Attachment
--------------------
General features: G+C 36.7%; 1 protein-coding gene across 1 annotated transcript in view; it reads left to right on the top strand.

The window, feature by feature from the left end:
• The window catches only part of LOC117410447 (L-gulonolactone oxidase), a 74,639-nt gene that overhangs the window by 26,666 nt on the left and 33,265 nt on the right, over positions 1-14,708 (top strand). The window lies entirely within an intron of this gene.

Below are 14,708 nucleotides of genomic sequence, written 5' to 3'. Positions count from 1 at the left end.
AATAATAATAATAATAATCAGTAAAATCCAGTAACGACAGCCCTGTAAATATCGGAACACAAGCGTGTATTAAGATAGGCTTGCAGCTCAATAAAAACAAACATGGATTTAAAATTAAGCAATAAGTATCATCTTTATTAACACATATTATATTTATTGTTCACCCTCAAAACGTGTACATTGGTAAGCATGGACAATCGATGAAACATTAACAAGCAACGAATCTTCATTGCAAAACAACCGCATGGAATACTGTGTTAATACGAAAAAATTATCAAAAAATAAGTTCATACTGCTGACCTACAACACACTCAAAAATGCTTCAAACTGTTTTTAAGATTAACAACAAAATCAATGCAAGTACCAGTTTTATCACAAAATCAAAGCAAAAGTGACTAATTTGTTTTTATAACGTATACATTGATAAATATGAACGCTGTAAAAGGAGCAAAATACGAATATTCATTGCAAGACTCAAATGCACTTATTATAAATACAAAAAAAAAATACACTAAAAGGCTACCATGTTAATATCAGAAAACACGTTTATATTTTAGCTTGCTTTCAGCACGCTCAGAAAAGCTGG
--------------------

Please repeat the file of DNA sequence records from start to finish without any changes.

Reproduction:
General features: G+C 36.7%; 1 protein-coding gene across 1 annotated transcript in view; it reads left to right on the top strand.

The window, feature by feature from the left end:
• The window catches only part of LOC117410447 (L-gulonolactone oxidase), a 74,639-nt gene that overhangs the window by 26,666 nt on the left and 33,265 nt on the right, over positions 1-14,708 (top strand). The window lies entirely within an intron of this gene.

Below are 14,708 nucleotides of genomic sequence, written 5' to 3'. Positions count from 1 at the left end.
AATAATAATAATAATAATCAGTAAAATCCAGTAACGACAGCCCTGTAAATATCGGAACACAAGCGTGTATTAAGATAGGCTTGCAGCTCAATAAAAACAAACATGGATTTAAAATTAAGCAATAAGTATCATCTTTATTAACACATATTATATTTATTGTTCACCCTCAAAACGTGTACATTGGTAAGCATGGACAATCGATGAAACATTAACAAGCAACGAATCTTCATTGCAAAACAACCGCATGGAATACTGTGTTAATACGAAAAAATTATCAAAAAATAAGTTCATACTGCTGACCTACAACACACTCAAAAATGCTTCAAACTGTTTTTAAGATTAACAACAAAATCAATGCAAGTACCAGTTTTATCACAAAATCAAAGCAAAAGTGACTAATTTGTTTTTATAACGTATACATTGATAAATATGAACGCTGTAAAAGGAGCAAAATACGAATATTCATTGCAAGACTCAAATGCACTTATTATAAATACAAAAAAAAAATACACTAAAAGGCTACCATGTTAATATCAGAAAACACGTTTATATTTTAGCTTGCTTTCAGCACGCTCAGAAAAGCTGG